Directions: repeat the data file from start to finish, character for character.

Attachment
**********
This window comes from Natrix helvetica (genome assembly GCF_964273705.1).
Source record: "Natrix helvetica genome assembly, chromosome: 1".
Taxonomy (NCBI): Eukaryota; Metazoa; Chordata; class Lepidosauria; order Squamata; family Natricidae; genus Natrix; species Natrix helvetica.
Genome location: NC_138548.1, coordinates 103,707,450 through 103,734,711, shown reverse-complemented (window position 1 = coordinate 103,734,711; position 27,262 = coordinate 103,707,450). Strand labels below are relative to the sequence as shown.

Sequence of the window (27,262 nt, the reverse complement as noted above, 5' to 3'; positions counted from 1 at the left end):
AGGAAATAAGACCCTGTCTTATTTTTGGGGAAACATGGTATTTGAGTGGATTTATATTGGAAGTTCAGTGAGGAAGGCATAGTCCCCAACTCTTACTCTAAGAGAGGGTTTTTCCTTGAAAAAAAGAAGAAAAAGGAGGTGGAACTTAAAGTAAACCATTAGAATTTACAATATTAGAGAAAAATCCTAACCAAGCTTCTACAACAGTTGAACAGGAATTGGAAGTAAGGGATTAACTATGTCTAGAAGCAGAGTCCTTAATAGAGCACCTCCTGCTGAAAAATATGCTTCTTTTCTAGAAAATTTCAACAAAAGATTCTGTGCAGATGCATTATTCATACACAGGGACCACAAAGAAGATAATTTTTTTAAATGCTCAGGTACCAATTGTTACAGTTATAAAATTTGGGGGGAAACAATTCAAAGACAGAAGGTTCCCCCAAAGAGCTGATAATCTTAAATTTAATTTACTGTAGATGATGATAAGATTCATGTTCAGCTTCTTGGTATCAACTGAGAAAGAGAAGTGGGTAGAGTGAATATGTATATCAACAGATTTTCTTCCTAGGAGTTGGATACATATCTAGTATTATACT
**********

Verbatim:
This window comes from Natrix helvetica (genome assembly GCF_964273705.1).
Source record: "Natrix helvetica genome assembly, chromosome: 1".
Taxonomy (NCBI): Eukaryota; Metazoa; Chordata; class Lepidosauria; order Squamata; family Natricidae; genus Natrix; species Natrix helvetica.
Genome location: NC_138548.1, coordinates 103,707,450 through 103,734,711, shown reverse-complemented (window position 1 = coordinate 103,734,711; position 27,262 = coordinate 103,707,450). Strand labels below are relative to the sequence as shown.

Sequence of the window (27,262 nt, the reverse complement as noted above, 5' to 3'; positions counted from 1 at the left end):
AGGAAATAAGACCCTGTCTTATTTTTGGGGAAACATGGTATTTGAGTGGATTTATATTGGAAGTTCAGTGAGGAAGGCATAGTCCCCAACTCTTACTCTAAGAGAGGGTTTTTCCTTGAAAAAAAGAAGAAAAAGGAGGTGGAACTTAAAGTAAACCATTAGAATTTACAATATTAGAGAAAAATCCTAACCAAGCTTCTACAACAGTTGAACAGGAATTGGAAGTAAGGGATTAACTATGTCTAGAAGCAGAGTCCTTAATAGAGCACCTCCTGCTGAAAAATATGCTTCTTTTCTAGAAAATTTCAACAAAAGATTCTGTGCAGATGCATTATTCATACACAGGGACCACAAAGAAGATAATTTTTTTAAATGCTCAGGTACCAATTGTTACAGTTATAAAATTTGGGGGGAAACAATTCAAAGACAGAAGGTTCCCCCAAAGAGCTGATAATCTTAAATTTAATTTACTGTAGATGATGATAAGATTCATGTTCAGCTTCTTGGTATCAACTGAGAAAGAGAAGTGGGTAGAGTGAATATGTATATCAACAGATTTTCTTCCTAGGAGTTGGATACATATCTAGTATTATACT